A Korean name (Hangul: 이름; Hanja: 姓名) consists of a family name followed by a given name, as used by the Korean people in both South Korea and North Korea. In the Korean language, ireum or seongmyeong usually refers to the family name (seong) and given name (ireum in a narrow sense) together. Korean names are descended from Chinese names as part of Sino-Korean vocabulary.
이름 / 姓名
|Revised Romanization||ireum /|
|McCune–Reischauer||irŭm / sŏngmyŏng|
Traditional Korean family names typically consist of only one syllable. There is no middle name in the English language sense. Many Koreans have their given names made of a generational name syllable and an individually distinct syllable, though this practice is rarely seen nowadays. The generational name syllable is shared by siblings in North Korea, and by all members of the same generation of an extended family in South Korea. Married men and women keep their full personal names, and children inherit the father's family name unless otherwise settled when registering the marriage. The family names are subdivided into bon-gwan (clans), i.e. extended families which originate in the lineage system used in previous historical periods. Each clan is identified by a specific place, and traces its origin to a common patrilineal ancestor.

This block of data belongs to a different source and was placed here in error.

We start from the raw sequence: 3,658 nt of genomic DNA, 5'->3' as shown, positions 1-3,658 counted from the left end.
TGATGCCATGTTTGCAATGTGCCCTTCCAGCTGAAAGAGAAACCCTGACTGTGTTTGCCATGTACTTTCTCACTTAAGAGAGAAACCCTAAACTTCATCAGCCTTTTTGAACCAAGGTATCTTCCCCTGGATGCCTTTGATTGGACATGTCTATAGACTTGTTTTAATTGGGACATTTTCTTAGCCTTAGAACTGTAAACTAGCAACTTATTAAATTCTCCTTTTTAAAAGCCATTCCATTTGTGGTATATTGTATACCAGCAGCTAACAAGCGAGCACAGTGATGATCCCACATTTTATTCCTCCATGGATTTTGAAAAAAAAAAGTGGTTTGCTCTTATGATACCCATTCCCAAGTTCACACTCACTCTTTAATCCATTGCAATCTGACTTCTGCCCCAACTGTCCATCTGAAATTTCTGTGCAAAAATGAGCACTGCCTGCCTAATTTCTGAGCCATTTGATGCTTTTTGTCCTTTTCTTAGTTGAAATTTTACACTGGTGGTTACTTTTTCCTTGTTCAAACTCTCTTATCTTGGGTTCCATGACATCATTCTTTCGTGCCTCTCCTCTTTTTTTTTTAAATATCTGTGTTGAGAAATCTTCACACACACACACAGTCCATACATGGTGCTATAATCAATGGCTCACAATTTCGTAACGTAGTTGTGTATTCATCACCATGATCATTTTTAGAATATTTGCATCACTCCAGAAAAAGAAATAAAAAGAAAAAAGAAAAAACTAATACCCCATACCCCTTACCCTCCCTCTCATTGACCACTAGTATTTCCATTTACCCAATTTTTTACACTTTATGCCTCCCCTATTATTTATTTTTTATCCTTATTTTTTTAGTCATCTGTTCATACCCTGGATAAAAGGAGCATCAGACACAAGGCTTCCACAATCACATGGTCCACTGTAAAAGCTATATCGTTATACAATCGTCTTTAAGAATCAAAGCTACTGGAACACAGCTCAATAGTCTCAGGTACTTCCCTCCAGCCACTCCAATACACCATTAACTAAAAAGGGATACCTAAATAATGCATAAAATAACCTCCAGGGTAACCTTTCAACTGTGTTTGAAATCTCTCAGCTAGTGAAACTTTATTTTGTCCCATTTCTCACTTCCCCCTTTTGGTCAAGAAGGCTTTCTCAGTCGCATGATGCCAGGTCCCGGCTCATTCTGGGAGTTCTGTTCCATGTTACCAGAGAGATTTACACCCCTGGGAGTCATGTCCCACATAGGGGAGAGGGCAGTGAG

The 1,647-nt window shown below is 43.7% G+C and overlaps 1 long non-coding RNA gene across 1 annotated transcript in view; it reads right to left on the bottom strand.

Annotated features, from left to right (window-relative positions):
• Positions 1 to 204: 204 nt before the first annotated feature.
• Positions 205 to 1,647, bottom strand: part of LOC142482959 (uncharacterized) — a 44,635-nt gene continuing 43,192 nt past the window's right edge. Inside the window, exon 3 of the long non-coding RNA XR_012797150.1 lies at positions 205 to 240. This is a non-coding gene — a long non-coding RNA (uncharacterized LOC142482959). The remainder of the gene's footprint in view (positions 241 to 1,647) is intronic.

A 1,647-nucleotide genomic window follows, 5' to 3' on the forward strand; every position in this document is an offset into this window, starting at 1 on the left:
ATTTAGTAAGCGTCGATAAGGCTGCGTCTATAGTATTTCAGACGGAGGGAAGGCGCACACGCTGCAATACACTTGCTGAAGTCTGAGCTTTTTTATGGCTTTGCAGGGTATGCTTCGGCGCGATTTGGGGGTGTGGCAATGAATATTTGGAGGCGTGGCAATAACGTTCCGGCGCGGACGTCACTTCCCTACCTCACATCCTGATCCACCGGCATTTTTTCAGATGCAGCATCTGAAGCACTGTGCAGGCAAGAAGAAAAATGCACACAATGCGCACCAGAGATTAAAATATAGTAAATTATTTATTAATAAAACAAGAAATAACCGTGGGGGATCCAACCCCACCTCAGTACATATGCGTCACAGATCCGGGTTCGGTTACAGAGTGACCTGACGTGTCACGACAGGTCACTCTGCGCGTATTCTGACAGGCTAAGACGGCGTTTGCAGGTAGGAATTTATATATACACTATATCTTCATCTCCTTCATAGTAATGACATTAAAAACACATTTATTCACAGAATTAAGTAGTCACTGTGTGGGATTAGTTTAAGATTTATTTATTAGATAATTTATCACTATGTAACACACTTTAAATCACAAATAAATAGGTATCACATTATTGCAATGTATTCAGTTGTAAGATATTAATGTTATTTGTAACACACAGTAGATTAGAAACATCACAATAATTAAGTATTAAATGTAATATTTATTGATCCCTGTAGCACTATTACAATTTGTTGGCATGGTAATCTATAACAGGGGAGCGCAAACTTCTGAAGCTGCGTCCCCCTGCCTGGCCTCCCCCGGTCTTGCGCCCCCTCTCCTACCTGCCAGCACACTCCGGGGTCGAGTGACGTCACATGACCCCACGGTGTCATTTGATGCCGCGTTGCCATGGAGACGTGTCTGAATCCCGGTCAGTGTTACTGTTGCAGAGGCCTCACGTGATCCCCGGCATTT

Early names based on the Korean language were recorded in the Three Kingdoms period (57 BCE – 668 CE), but with the growing adoption of the Chinese writing system that was used as the script before the adoption of hangul in the 14th century, these were supplemented by Korean names that were written using Chinese characters, known as Hanja (漢字). During periods of Mongol alliance, the ruling class supplemented their Korean names with Mongolian names when interacting with the Mongol Court and used Korean names in Korea and in other places.
Because of the many changes in Korean romanization practices over the years, modern Koreans, when using languages written in Latin script, romanize their names in various ways, most often approximating the pronunciation in English orthography when using their names outside of Korea, except for countries in Asia that also uses the Eastern name order, such as China, Japan, Singapore and Vietnam. Some keep the original order of names, while others reverse the names to match the usual Western pattern.